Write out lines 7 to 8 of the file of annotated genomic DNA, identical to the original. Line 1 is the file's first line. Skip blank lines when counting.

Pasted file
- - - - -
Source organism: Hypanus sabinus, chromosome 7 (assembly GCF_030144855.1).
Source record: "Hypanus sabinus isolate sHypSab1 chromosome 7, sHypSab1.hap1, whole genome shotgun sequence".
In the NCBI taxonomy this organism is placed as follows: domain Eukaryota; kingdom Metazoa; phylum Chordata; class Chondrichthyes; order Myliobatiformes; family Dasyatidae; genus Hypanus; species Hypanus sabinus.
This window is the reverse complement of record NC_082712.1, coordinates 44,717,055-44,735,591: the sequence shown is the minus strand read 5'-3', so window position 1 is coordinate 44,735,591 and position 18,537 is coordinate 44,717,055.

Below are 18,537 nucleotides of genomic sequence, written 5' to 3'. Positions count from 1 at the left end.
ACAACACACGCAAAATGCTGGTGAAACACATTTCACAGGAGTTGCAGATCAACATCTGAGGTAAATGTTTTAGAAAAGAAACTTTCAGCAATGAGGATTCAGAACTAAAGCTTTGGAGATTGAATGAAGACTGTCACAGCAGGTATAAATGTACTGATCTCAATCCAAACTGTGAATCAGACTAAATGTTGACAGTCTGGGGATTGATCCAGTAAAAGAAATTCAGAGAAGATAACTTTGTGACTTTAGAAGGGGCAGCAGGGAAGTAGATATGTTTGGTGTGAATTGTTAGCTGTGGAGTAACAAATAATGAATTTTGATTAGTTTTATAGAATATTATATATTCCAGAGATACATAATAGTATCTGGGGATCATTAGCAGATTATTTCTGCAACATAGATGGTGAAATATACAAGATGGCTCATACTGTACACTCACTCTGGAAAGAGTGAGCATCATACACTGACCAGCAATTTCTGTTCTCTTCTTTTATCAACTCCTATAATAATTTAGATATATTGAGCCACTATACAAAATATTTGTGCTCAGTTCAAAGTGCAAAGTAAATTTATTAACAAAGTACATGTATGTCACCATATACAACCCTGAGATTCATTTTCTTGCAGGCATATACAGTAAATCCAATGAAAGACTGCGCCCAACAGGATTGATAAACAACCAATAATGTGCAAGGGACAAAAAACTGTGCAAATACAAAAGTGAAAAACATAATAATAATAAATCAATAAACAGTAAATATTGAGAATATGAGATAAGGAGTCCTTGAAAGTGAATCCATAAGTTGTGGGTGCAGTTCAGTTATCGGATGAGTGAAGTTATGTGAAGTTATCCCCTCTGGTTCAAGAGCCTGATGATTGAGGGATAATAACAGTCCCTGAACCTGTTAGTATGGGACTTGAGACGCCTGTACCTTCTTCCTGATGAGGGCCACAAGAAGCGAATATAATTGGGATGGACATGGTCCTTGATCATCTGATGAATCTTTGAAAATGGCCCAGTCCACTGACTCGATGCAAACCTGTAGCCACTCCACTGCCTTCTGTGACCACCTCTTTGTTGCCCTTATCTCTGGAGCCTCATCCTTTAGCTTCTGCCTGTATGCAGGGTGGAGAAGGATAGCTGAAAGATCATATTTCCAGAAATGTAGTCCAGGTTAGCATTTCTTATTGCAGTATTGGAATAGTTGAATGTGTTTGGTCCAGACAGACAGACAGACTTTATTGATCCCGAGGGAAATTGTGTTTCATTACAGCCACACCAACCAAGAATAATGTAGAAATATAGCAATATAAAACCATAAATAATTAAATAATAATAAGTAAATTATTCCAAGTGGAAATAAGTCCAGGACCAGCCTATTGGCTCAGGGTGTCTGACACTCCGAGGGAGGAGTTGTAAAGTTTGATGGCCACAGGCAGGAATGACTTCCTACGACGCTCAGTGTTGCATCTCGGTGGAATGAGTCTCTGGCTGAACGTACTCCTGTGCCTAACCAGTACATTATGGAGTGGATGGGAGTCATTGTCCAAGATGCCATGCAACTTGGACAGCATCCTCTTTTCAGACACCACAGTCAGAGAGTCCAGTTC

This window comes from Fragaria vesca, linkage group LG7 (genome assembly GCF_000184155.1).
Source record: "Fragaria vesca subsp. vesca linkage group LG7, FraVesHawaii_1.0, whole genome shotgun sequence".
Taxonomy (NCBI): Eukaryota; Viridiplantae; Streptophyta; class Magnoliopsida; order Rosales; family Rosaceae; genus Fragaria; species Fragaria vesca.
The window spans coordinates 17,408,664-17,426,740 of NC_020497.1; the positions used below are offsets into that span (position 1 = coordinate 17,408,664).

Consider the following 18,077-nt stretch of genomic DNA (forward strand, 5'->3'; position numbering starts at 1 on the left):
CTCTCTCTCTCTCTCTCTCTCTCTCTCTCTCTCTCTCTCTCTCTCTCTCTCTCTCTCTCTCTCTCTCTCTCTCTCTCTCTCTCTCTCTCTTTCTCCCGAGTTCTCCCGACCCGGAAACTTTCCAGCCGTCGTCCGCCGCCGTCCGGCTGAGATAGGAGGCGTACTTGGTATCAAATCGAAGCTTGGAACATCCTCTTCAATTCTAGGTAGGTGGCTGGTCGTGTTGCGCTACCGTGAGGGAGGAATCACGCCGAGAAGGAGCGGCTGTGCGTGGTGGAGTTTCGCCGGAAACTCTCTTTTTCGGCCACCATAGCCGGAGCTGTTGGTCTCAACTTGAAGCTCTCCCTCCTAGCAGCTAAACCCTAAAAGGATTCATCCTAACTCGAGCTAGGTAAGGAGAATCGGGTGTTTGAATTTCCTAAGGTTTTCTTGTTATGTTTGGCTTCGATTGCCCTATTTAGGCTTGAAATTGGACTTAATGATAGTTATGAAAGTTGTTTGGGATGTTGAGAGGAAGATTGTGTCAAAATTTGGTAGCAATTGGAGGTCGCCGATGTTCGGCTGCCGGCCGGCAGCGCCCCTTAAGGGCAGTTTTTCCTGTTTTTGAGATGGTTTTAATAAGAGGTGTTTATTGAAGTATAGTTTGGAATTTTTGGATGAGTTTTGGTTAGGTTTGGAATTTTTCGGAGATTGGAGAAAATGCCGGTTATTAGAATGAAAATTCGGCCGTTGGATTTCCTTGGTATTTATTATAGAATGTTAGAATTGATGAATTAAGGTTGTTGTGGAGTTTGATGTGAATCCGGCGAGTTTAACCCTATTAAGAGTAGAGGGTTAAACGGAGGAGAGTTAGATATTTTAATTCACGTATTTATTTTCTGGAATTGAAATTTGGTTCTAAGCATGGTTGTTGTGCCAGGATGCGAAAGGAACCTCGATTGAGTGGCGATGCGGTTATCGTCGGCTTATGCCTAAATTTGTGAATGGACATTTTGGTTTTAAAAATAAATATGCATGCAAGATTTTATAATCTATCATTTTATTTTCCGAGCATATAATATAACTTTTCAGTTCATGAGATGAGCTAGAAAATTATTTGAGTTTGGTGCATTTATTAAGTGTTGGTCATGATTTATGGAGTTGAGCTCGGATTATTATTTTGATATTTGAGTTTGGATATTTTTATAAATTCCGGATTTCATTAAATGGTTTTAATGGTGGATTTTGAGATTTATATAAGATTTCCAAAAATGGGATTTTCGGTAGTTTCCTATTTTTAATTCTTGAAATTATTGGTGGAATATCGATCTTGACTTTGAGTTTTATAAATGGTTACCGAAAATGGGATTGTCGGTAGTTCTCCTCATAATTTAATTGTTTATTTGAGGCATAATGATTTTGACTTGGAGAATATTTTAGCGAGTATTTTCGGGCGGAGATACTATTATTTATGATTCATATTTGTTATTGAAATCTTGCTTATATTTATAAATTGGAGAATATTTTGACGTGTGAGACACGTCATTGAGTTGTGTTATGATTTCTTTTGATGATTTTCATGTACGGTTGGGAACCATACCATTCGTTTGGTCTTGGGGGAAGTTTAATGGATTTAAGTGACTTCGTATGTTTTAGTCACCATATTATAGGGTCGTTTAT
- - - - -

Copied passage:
This window comes from Fragaria vesca, linkage group LG7 (genome assembly GCF_000184155.1).
Source record: "Fragaria vesca subsp. vesca linkage group LG7, FraVesHawaii_1.0, whole genome shotgun sequence".